Eero Saarinen, Ludwig Mies vander Rohe…This are the common names we use to hear when we talk about Mid Century Modern, or Modernism. Certainly, those are among the greater names, but every movement has powerful forces, too, that make a great role pushing , creating and giving shape to that movement, and that is the case of Florence Knoll, a powerful force that was determinant for Mid Century Modern being like we all know today.
Florence Schust was born in Saginaw, Michigan in 1917, daughter of a baker. But she was orphan at 12, and had to study in a school for girls in her native Michigan, fortunately for her, she could made into the Kingswood School for Girls, a recently founded school, designed by a very prominent architect, Eliel Saarinen.
Always showing a great talent for arts, Eliel Saarinen took notice of it, and with time, the talented girl became part of the family circle of the Saarinen’s family. She developed a lifetime friendship with Eero, the son of Eliel. Eero Saarinen later would become one of the greatest American architects, and his association with Florence would create many of the classic elements of architecture and interior design on Mid Century Modern style.
Florence could enlist after in the Cranbrook Academy of Arts, directed by Eliel, and there she had a very intense formation in company of many students and teachers that will define the scene of architecture in America for the years to come: Ludwig Mies van der Rohe, Harry Bertoia, Alvar Alto, or Walter Gropius. She ended her core studies after returning from London due to the outbreak of the WWII, in the Illinois Institute of Technology, Chicago.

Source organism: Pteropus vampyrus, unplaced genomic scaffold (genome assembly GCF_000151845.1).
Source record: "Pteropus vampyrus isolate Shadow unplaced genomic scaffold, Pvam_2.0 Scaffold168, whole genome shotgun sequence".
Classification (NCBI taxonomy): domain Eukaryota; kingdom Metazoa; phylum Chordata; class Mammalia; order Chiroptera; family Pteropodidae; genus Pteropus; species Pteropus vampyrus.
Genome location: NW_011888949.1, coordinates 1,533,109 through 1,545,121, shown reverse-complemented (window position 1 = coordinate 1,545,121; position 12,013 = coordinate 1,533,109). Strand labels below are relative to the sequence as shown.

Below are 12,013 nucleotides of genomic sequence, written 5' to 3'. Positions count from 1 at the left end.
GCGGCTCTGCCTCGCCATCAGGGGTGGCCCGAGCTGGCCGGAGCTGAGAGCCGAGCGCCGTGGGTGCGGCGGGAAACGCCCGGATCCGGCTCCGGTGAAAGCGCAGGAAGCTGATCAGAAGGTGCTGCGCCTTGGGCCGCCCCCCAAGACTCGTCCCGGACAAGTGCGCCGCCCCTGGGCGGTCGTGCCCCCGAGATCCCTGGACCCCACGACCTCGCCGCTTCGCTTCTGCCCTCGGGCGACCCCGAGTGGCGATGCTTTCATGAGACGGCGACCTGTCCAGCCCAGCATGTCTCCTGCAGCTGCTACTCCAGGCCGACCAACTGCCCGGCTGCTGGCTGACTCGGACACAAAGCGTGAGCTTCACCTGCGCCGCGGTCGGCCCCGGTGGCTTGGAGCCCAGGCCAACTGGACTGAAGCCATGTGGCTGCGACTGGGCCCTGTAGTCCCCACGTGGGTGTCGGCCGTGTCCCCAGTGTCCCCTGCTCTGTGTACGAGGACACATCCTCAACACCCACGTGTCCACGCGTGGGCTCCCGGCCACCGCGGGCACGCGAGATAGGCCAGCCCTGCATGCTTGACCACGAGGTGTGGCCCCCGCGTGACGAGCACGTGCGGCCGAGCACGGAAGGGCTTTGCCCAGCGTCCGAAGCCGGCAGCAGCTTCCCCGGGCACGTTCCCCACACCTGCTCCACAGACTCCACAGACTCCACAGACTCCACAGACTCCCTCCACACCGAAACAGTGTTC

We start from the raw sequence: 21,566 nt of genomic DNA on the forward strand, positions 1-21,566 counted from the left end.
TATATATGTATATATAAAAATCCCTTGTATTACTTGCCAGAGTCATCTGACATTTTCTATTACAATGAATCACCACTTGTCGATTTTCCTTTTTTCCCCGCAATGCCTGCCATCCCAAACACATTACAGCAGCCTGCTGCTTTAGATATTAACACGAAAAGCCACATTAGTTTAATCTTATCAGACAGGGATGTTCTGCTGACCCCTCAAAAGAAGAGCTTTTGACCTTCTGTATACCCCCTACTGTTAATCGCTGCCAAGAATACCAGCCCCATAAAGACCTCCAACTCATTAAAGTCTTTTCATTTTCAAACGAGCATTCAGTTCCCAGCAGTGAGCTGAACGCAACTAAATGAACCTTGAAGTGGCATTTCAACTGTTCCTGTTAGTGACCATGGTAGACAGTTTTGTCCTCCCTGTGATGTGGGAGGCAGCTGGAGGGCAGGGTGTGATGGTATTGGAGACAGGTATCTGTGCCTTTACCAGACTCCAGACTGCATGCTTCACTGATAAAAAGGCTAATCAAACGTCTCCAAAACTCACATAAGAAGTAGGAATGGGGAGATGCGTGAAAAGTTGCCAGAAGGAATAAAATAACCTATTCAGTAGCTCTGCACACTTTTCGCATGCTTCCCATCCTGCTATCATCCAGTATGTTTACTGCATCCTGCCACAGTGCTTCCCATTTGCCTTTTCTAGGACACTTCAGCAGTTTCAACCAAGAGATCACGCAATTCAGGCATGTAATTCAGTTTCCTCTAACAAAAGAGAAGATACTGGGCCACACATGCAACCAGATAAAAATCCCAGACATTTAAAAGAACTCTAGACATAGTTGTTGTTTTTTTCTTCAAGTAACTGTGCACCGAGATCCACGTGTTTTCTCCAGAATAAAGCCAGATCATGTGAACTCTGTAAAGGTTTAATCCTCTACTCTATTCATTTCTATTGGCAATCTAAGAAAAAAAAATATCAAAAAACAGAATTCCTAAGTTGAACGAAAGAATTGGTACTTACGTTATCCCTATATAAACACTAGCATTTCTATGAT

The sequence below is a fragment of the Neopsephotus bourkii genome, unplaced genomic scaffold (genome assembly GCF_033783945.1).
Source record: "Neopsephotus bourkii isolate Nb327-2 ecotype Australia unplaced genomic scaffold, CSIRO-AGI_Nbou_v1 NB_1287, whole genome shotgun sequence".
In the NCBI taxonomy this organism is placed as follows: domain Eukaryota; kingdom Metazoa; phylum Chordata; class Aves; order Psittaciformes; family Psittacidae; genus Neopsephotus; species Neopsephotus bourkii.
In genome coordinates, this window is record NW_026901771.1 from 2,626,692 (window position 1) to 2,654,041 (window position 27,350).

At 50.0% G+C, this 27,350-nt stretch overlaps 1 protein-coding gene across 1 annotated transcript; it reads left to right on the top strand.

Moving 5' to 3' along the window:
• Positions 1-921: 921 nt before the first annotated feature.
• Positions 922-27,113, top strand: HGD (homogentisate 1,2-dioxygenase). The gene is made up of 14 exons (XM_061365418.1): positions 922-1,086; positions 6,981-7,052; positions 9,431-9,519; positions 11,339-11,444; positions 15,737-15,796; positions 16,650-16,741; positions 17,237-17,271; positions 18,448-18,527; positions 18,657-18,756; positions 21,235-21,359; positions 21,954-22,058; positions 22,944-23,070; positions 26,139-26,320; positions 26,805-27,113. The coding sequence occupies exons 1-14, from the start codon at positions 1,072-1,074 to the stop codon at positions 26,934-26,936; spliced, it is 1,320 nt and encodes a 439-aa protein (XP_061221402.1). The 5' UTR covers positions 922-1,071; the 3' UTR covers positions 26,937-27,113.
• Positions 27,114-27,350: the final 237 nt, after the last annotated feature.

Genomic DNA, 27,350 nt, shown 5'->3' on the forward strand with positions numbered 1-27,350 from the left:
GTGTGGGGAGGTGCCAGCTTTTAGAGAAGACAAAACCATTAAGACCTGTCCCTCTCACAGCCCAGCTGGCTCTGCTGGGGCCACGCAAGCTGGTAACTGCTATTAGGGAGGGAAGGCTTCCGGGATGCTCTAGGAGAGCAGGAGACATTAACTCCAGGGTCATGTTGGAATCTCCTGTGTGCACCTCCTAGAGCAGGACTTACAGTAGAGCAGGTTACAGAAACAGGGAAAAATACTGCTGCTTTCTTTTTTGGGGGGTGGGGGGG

Looking for work in the Knew York of 1941, Florence meet a definitive person in her life: Hans Knoll. With a very stablished family business of furniture, Hans was looking to introduce in America the novelties of European architects and designers under the modernism movement. The chemistry and complement between the couple couldn’t be better, and after several years of work collaboration and engagement, they got married in 1946.
Since there, the name of Florence, now Florence Knoll, became inextricably attached to the destiny of the company. Florence developed her skills and vision to consolidate one of the most powerful forces in Architecture and Interior Design in America, even more when her husband died tragically in a car accident in 1955. Since then she remained as the only owner of the company.
A groundbreaking legacy
The work of Florence in Knoll was enormous: She managed the company, had her own line of design, made structural changes that are now the standard for most of the Interior Design companies, and demanded many of the classical pieces that now are all over the world of décor and design: The Tulip Chair and Table, the Womb Chair, the Barcelona Chair and the Barcelona Collection, among many others. Florence Schust Knoll had always a exceptional talent to connect with talent and create wonders in the world of architecture and Interior Design.